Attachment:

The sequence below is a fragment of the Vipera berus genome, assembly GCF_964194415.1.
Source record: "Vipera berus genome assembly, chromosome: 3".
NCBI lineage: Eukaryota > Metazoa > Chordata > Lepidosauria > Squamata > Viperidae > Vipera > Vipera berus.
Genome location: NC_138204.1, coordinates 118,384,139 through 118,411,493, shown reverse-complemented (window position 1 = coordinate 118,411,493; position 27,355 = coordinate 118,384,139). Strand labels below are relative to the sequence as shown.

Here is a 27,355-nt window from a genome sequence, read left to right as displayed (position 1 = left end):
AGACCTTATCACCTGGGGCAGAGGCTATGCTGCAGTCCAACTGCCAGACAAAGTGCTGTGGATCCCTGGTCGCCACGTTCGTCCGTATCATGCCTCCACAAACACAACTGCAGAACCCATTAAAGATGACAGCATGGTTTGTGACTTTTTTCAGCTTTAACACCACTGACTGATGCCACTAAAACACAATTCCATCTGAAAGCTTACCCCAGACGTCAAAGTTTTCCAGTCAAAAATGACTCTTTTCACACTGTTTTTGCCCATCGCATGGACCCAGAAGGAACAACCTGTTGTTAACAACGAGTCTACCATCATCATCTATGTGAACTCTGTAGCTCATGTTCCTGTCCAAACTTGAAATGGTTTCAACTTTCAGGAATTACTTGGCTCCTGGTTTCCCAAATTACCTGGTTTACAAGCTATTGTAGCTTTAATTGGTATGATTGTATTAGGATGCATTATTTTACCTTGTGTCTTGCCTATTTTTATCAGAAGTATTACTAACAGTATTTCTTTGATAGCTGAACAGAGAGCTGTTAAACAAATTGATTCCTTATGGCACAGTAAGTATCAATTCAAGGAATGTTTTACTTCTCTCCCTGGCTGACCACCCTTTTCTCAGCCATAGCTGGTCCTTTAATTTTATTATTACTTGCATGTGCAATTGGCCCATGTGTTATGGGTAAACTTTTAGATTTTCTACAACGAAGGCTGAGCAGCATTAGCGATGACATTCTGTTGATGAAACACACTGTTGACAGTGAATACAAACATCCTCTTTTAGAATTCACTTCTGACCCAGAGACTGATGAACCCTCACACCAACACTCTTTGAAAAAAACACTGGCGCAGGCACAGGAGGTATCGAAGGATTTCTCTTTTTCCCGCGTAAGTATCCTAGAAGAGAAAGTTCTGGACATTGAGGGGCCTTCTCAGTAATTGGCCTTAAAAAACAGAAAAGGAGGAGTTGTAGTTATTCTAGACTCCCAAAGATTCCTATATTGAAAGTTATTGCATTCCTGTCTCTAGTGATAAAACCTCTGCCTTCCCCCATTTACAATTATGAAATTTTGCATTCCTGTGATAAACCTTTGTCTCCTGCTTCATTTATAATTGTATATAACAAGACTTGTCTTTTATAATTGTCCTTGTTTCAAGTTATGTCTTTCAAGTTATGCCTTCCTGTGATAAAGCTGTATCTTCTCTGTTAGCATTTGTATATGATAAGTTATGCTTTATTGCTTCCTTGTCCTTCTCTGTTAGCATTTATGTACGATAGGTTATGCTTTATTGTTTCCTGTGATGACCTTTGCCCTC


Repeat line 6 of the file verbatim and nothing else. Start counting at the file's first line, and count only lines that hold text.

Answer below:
AGACCTTATCACCTGGGGCAGAGGCTATGCTGCAGTCCAACTGCCAGACAAAGTGCTGTGGATCCCTGGTCGCCACGTTCGTCCGTATCATGCCTCCACAAACACAACTGCAGAACCCATTAAAGATGACAGCATGGTTTGTGACTTTTTTCAGCTTTAACACCACTGACTGATGCCACTAAAACACAATTCCATCTGAAAGCTTACCCCAGACGTCAAAGTTTTCCAGTCAAAAATGACTCTTTTCACACTGTTTTTGCCCATCGCATGGACCCAGAAGGAACAACCTGTTGTTAACAACGAGTCTACCATCATCATCTATGTGAACTCTGTAGCTCATGTTCCTGTCCAAACTTGAAATGGTTTCAACTTTCAGGAATTACTTGGCTCCTGGTTTCCCAAATTACCTGGTTTACAAGCTATTGTAGCTTTAATTGGTATGATTGTATTAGGATGCATTATTTTACCTTGTGTCTTGCCTATTTTTATCAGAAGTATTACTAACAGTATTTCTTTGATAGCTGAACAGAGAGCTGTTAAACAAATTGATTCCTTATGGCACAGTAAGTATCAATTCAAGGAATGTTTTACTTCTCTCCCTGGCTGACCACCCTTTTCTCAGCCATAGCTGGTCCTTTAATTTTATTATTACTTGCATGTGCAATTGGCCCATGTGTTATGGGTAAACTTTTAGATTTTCTACAACGAAGGCTGAGCAGCATTAGCGATGACATTCTGTTGATGAAACACACTGTTGACAGTGAATACAAACATCCTCTTTTAGAATTCACTTCTGACCCAGAGACTGATGAACCCTCACACCAACACTCTTTGAAAAAAACACTGGCGCAGGCACAGGAGGTATCGAAGGATTTCTCTTTTTCCCGCGTAAGTATCCTAGAAGAGAAAGTTCTGGACATTGAGGGGCCTTCTCAGTAATTGGCCTTAAAAAACAGAAAAGGAGGAGTTGTAGTTATTCTAGACTCCCAAAGATTCCTATATTGAAAGTTATTGCATTCCTGTCTCTAGTGATAAAACCTCTGCCTTCCCCCATTTACAATTATGAAATTTTGCATTCCTGTGATAAACCTTTGTCTCCTGCTTCATTTATAATTGTATATAACAAGACTTGTCTTTTATAATTGTCCTTGTTTCAAGTTATGTCTTTCAAGTTATGCCTTCCTGTGATAAAGCTGTATCTTCTCTGTTAGCATTTGTATATGATAAGTTATGCTTTATTGCTTCCTTGTCCTTCTCTGTTAGCATTTATGTACGATAGGTTATGCTTTATTGTTTCCTGTGATGACCTTTGCCCTC